Sometimes the answer is in the knowing. You wander around looking for a door in a dark hallway and keep stumbling into walls, hands in front of your face, you get tired, frustrated, scared, and usually bruised. Then, someone tells you, 'You are in a dark hallway' and suddenly you know that if you just walk straight ahead you will come to the door and find your way out. It's still dark, your hands are still in front of your face but you walk straight, feeling a little lower for the door handle and before you know it, you find the knob, turn, and light falls through the open door filling all the shadows and taking any fear away with it.

When the doctor told us that Josh was dealing with a depression it was like someone came along and whispered the answer in my ear, it was still dark and scary but I knew the path we were on and somehow that gave us the direction that we needed to take in order to help our son. The changes that have occurred have been significant. Last week the door opened and sunlight poured into that hall, gone are the shadows and darkness, there is so much light ahead.

Let me share what changed.

I won't lie to you when I heard the doctor tell me what was wrong I felt a lot of powerful emotions. I was scared, I was exhausted by what seemed like an insurmountable situation. I was so incredibly sad for Josh, and as a mother, I felt like I had somehow failed him. There were a number of things going on that has resulted in what is being called a 'circumstantial depression'. There was the new realization that his body has limits, and a deep sadness that came with that realization as he is navigating what that means for him now and in the life that he has planned out for himself. There were the kids at school who were being mean to him due to his limitations, tiredness, and honestly his anger at the feelings he was struggling with. Then there is the part where I come in. As a result of the stroke, Josh has ADHD (a rare kind that initiates in the central temporal lobe of his brain). He is on medication to help him focus and it has changed his life and ours as a result; however, it is a tricky medication because when the dose is wrong it messes with his seizure meds and he is at risk for break through seizures. I have noticed for a while now that his focus hasn't been the same as usual for a few months but if I am honest I didn't want to mess with his doses since I am terrified of him having more seizures and it took us so long to get the meds all sorted out for safe levels. I lowered his sugar intake drastically (much to his horror) and stopped all chocolate after lunch (again, this is a totally unwelcome change for Josh). The attention didn't get better and in fact, it was much worse. We would ask Josh to do the simplest things and it wouldn't get done, going anywhere with him was an exercise in frustration because he was more often than not in his own little world and would wander off, bump into people, or just generally drive us crazy with his total lack of focus in whatever activity we were doing. Tim, Kaleb and I were constantly annoyed and frustrated and I feel like we must have said 'Josh, pay attention' at least a thousand times a day. Josh's teacher also began having trouble getting him to accomplish his tasks at school which meant that at the end of the day when the kids were all done and playing games at their desks Josh was forced to continue his school work. All these things, all this negativity were his constant companions since January at least. It is no wonder that he internalized it all and began to slide a slippery slope into childhood depression. For my part I felt like the worst kind of Mom, and I had no idea how to make things better for him apart from a med change and a patience check every time I had to repeat instructions.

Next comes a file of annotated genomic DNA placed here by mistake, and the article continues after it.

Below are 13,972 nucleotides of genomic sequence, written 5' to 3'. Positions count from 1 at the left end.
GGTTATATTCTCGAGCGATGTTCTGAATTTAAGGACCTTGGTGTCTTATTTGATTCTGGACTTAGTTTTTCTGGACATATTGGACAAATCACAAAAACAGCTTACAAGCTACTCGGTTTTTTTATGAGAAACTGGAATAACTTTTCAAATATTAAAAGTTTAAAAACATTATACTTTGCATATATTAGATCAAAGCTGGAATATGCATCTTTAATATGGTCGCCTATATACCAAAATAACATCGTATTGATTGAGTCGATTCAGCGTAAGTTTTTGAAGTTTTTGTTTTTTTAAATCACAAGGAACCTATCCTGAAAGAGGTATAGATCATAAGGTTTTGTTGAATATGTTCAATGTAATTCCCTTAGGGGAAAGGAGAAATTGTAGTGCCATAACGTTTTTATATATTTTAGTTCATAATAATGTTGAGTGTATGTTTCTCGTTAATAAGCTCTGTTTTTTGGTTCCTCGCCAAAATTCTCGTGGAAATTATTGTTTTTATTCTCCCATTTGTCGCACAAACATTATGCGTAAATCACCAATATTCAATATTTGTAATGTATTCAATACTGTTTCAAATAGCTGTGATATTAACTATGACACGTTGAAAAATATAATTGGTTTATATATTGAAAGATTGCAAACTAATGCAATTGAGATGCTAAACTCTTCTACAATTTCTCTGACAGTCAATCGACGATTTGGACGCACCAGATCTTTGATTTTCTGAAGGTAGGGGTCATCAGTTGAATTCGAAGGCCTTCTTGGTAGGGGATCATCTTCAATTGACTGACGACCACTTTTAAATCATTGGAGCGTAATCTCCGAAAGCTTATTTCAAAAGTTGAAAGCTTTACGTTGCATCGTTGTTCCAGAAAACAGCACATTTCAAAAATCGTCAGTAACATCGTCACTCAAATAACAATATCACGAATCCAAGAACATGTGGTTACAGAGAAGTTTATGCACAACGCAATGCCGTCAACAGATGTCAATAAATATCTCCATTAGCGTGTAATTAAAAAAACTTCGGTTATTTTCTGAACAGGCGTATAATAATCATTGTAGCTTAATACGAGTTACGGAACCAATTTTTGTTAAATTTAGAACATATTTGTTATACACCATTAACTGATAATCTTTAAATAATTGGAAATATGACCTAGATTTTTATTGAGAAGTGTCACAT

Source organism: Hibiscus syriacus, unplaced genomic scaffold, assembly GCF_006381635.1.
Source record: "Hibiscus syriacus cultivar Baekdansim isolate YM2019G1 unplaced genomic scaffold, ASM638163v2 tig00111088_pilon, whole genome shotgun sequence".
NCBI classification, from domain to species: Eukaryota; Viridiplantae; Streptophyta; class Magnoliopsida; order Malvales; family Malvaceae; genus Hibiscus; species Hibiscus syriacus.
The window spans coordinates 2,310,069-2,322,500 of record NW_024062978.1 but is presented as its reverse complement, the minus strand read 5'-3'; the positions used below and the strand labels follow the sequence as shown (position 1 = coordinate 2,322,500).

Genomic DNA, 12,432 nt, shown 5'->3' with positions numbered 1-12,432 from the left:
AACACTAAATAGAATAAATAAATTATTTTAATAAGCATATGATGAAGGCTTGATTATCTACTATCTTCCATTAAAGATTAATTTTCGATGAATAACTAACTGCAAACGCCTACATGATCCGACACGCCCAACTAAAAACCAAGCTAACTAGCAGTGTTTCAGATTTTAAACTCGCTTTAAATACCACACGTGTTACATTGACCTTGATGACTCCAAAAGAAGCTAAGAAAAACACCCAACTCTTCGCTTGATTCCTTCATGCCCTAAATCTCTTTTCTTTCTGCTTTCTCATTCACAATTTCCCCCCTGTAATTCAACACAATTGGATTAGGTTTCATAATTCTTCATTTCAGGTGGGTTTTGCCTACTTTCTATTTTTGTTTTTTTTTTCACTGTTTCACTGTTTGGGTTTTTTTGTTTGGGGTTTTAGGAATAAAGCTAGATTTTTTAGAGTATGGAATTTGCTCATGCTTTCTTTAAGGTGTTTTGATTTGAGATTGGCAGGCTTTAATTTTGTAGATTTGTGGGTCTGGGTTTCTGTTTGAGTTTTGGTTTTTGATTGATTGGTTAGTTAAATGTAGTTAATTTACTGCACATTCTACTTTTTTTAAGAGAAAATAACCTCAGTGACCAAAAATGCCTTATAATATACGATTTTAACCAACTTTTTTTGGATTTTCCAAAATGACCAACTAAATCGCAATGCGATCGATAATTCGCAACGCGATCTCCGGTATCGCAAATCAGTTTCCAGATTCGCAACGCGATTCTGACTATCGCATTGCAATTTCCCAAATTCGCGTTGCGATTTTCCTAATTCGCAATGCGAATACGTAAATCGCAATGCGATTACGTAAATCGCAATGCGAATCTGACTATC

I began by saying sorry. That was the easy part; I sat him on my lap and I told him I was so desperately sorry for the part I played in the negative things in his life. His simple and easy forgiveness was a humbling experience. He seemed happier to know that I was promising to change, it was enough to know that I acknowledged his sadness. Then we talked. A LOT. We talked about the kids at school, we talked about praying for them and forgiving them, we talked about his limitations and how to engage them when he was feeling frustrated. It didn't change overnight and I literally prayed every time his name came to my mind. It was a simple prayer "I don't know how to help him, I can't do this for him but I know you love him so I need you to step in and do something for him". I was expecting God to give him a new friend, or change the hearts of the kids around him... but I wasn't expecting the answer I got.

I had a long talk with Josh one night about what happens at school and realized that it was really the afternoon recess that he struggled with the most since by then he was very tired and unable to keep up. We talked about not needing to play with the kids he knew, that he would be able to play with the kids who looked like they were doing something he would enjoy, or he could look around for a kid who was alone and ask that child if he wanted to play. Then we had a chat about how everyone has limits. Some people have a natural ability to do things like sports while others have a natural ability to do art or music or were naturally gifted in academics. We discussed that there were three main types of things in life.